Testing UML Model: ATM Example
In this example, we define the structure and behavior of an automated teller machine (ATM) in a UML model and validate the model’s functional correctness by defining and executing test cases.
For withdrawing money from an ATM system, the client puts his card into the ATM and enters the PIN of the card, as well as the amount of money that should be withdrawn from the client’s bank account. The ATM system then checks whether the entered PIN is valid and whether the withdrawal is possible, i.e., whether the balance of the client’s bank account exceeds the amount of money to be withdrawn. If the withdrawal is possible, the balance of the account is accordingly updated.
The class diagram defining the structure of the ATM system is depicted in Figure 1. It defines several classes: Card, Account, ATM, Transaction, Record, Deposit, and Withdrawal. The class Card owns two Integer attributes number and pin and is associated with the class Account, which owns two Integer attributes number and balance. The described withdrawal functionality is defined by the operation withdraw() of the class ATM, the operation validatePin() of the class Card, as well as the operation makeWithdrawal() of the class Account. The activities defining the behavior of these three operations are depicted in Figure 2 (ATM::withdraw()), Figure 3 (Card::validatePin()), and Figure 4 (Account::makeWithdrawal()).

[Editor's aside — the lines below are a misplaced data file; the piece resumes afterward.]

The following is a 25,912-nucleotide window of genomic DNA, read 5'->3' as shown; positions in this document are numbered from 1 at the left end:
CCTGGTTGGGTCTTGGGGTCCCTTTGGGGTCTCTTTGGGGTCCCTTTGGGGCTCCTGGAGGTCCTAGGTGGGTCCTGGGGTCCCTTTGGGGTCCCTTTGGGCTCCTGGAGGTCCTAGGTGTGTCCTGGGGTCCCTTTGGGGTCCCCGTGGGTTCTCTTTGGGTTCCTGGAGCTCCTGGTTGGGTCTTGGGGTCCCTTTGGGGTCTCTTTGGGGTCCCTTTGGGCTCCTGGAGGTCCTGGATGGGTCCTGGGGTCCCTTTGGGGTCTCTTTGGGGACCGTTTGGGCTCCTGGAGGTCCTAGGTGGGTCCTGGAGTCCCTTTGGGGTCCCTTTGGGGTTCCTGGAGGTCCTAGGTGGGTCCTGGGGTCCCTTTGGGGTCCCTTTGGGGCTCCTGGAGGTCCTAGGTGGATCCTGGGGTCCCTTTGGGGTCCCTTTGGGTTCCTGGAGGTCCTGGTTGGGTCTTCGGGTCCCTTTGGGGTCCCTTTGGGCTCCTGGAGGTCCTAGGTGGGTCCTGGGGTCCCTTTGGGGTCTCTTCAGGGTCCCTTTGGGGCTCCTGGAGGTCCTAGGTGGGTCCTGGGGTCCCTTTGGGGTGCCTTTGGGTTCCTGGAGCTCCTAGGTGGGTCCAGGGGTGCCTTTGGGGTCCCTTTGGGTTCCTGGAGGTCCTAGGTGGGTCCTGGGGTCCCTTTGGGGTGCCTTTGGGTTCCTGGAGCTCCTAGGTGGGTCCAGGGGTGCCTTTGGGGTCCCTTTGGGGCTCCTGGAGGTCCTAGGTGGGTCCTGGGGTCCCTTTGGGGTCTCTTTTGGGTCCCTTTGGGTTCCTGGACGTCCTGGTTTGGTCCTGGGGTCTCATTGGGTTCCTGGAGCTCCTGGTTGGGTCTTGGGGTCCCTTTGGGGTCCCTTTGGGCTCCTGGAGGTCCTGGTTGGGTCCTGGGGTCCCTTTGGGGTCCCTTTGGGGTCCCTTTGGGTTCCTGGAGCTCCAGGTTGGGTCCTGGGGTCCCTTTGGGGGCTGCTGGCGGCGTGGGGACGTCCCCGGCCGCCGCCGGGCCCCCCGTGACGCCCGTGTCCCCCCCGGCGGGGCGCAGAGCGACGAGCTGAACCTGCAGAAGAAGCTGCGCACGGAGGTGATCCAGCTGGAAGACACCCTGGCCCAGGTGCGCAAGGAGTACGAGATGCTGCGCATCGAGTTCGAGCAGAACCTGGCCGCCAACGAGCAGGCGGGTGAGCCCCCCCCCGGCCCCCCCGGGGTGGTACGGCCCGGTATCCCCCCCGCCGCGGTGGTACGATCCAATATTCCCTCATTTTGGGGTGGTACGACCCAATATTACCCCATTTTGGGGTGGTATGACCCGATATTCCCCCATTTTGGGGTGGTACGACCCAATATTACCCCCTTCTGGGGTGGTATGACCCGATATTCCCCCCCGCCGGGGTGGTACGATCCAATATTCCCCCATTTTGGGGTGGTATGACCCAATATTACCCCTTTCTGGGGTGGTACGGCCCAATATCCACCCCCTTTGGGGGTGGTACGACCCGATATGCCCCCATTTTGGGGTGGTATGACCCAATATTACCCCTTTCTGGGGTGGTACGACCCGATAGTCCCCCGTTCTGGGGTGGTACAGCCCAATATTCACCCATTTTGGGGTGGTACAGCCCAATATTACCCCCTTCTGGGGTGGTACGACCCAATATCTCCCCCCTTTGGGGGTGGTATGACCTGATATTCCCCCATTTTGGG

The activity ATM.Withdraw (Figure 2) defining the behavior of the operation ATM::withdraw() gets as input the card, the pin, and the amount of money to be withdrawn entered by the client. It first starts a new transaction by calling the operation ATM::startTransaction(), then calls the operation Card::validatePin() for validating the pin entered by the client. If the pin is valid, the account associated with the provided card is obtained, and the operation Account::makeWithdrawal() is called to perform the withdrawal of the provided amount of money from the account. Finally, the operation ATM::endTransaction() is called to end the current transaction, and add it to the completed transactions of the ATM.
The activity Card.ValidatePin (Figure 3) defines the behavior of operation Card::validatePin() and checks whether the pin stored on the card matches the provided pin. If this is the case, true is provided as output, otherwise false is provided. If the call of the operation Card::validatePin() provides false as output, the activity ATM.Withdraw also provides false as output indicating an unsuccessful withdrawal. Otherwise, the withdrawal is carried out by calling the operation Account::makeWithdrawal() (Figure 2 action makeWithdrawal) for the account associated with the provided card whose behavior is defined by the activity Account.MakeWithdrawal.
The activity Account.MakeWithdrawal (Figure 4) first checks whether the account’s balance exceeds the amount of money to be withdrawn. If this is the case, the balance is reduced by this amount, a new withdrawal record is created (action createNewWithdrawal), and the activity provides true as output indicating the successful update of the account’s balance. Otherwise false is provided as output. If the activity Account.MakeWithdrawal provides true as output, the activity ATM.Withdraw (Figure 2) also provides true as output indicating the successful withdrawal, otherwise false is provided.
To validate the correct behavior of the activity ATM.Withdraw, we defined the test suite depicted in Listing 1.